I've also read that tooth decay is a cause of heart problems and I'm worried about the effects of leaving this bad tooth. My jaw dislocated while I'm eating and I'm also under ENT [Ear, Nose and Throat] for swallowing difficulties. Only being able to chew on one side is massively affecting my ability to swallow safely.”

 

Case Study 3 as at 19th January 2023

It’s horrible my eldest child has not been to a dentist in years as we got booted off the list as we didn’t attend for a few years; Covid. Trying to find a dentist. I could not get one whilst pregnant and still cannot find one now for myself or my eldest child. I was seen by the emergency dentist shortly after giving birth as I had abscesses and needed to have teeth removed. No follow up to have restorative treatment even though the dentist I saw said the surgery would help me.”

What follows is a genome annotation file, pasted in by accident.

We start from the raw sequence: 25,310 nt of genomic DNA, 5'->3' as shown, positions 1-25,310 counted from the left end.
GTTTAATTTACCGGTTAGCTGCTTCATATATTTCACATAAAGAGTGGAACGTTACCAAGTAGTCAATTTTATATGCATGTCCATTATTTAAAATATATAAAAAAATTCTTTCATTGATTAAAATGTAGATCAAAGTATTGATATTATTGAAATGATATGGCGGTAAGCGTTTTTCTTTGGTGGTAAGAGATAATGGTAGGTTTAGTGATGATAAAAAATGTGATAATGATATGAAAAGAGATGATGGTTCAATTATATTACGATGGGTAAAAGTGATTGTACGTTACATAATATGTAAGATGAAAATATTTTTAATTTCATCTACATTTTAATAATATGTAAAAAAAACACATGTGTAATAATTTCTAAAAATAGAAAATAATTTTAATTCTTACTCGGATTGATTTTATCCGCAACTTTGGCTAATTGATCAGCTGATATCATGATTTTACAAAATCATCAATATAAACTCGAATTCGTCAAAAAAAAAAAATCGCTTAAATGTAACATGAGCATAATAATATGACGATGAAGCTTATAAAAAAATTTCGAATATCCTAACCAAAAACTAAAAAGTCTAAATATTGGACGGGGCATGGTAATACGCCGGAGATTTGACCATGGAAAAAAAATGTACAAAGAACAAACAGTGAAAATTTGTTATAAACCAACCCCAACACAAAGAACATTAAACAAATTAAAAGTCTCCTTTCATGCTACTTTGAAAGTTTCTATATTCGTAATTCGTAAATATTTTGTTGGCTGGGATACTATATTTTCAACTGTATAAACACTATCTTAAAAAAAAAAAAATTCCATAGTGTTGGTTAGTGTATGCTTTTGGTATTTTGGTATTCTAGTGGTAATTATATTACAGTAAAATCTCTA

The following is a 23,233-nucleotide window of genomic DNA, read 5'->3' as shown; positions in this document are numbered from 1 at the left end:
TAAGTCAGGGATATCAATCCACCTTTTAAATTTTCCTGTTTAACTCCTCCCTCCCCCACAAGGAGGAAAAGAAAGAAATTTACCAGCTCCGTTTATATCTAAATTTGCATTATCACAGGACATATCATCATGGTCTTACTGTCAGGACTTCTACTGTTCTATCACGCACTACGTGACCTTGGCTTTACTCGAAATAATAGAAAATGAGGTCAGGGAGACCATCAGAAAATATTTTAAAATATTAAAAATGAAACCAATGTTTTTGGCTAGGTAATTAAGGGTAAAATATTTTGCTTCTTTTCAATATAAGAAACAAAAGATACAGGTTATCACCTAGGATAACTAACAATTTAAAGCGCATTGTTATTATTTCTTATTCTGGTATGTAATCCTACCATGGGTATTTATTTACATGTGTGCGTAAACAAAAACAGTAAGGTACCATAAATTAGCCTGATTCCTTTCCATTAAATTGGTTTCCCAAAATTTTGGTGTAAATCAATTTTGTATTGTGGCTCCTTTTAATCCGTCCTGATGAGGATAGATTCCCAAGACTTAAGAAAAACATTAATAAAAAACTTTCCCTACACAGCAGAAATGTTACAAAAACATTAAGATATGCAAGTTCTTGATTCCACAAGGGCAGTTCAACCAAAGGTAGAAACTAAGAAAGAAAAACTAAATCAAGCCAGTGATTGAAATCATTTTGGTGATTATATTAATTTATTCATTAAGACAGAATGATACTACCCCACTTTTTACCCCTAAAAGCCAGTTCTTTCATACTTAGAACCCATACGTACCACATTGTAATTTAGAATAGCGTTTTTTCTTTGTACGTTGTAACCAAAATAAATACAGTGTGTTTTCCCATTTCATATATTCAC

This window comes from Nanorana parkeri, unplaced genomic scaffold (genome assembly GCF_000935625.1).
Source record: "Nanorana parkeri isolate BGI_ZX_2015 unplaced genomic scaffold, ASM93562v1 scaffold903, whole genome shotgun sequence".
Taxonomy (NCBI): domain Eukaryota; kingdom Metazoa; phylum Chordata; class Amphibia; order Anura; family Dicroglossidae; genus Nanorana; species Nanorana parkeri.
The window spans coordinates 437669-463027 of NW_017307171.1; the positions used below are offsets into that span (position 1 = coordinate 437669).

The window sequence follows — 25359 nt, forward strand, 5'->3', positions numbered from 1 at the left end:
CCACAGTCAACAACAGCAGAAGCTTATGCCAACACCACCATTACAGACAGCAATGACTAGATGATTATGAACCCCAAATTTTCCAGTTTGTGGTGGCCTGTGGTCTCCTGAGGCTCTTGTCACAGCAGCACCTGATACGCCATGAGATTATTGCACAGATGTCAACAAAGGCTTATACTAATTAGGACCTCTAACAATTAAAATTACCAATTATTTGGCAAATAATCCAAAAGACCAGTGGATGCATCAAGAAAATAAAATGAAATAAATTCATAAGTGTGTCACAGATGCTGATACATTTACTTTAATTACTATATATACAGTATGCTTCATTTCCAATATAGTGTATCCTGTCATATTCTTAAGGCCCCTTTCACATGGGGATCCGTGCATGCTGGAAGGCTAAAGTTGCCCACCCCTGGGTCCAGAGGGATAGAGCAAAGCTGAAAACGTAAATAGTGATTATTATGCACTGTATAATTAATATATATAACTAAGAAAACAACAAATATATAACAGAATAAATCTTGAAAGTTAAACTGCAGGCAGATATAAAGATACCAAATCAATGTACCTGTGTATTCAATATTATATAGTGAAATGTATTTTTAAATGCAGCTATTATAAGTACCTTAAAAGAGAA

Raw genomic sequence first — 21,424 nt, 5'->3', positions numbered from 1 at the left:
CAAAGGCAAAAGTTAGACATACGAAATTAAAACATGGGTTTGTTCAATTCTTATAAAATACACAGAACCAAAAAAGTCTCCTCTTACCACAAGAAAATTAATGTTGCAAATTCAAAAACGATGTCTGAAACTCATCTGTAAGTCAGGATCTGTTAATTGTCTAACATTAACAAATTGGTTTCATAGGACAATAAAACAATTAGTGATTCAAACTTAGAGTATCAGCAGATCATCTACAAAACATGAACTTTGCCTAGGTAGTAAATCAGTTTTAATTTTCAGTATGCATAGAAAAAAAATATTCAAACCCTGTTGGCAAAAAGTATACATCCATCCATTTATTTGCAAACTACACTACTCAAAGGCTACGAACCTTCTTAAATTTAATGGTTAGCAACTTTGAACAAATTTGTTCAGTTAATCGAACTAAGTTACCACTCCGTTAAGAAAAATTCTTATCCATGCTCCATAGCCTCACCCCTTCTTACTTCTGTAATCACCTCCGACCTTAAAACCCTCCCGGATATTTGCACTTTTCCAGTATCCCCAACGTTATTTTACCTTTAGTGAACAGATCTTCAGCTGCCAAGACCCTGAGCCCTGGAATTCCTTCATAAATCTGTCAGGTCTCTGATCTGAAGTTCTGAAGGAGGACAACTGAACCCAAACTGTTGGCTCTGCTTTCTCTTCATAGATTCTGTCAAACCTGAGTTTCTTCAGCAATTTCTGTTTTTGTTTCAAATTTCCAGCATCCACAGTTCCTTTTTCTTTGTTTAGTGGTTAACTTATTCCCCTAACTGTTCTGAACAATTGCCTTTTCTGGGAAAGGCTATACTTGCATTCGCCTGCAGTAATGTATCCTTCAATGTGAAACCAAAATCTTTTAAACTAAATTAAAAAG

Case Study 4 as at 19th January 2023

“I cannot find a single NHS dentist.  I’m in pain I have broken tooth, I can’t bite down.  I have a HC2 and I can’t find any dentist to take me on.  Please help.”

This gentleman is in desperate need of a dentist.  He has broken teeth and is only left with 11 teeth in his mouth.  He also has loose teeth and is in a lot of pain. He finds himself drooling and is struggling to chew food.

He is also a registered carer for his dad who has vascular dementia.  He is also disabled himself through an industrial accident.  He said, “I want to 'smile, chew, and get my life back”.

“I’ve had enough I feel suicidal.”

He is going to speak with his GP.  He has no current thoughts of actioning his feelings and we discussed how to approach his GP for the help he needs.  He lives with his dad and his dads’ condition is deteriorating. He has no input from services. 

 

Case Study 5 as at 23rd January 2023

My long term mental and physical health condition has an impact on the calcium and vitamin d levels in my body I need dental treatment and cannot access it. My older child has a learning disability and has teeth affected by poor oral hygiene and long-term antibiotics as a baby toddler they also cannot get dental care or treatment as unable to register.”

 

Case Study 6 as at 19th January 2023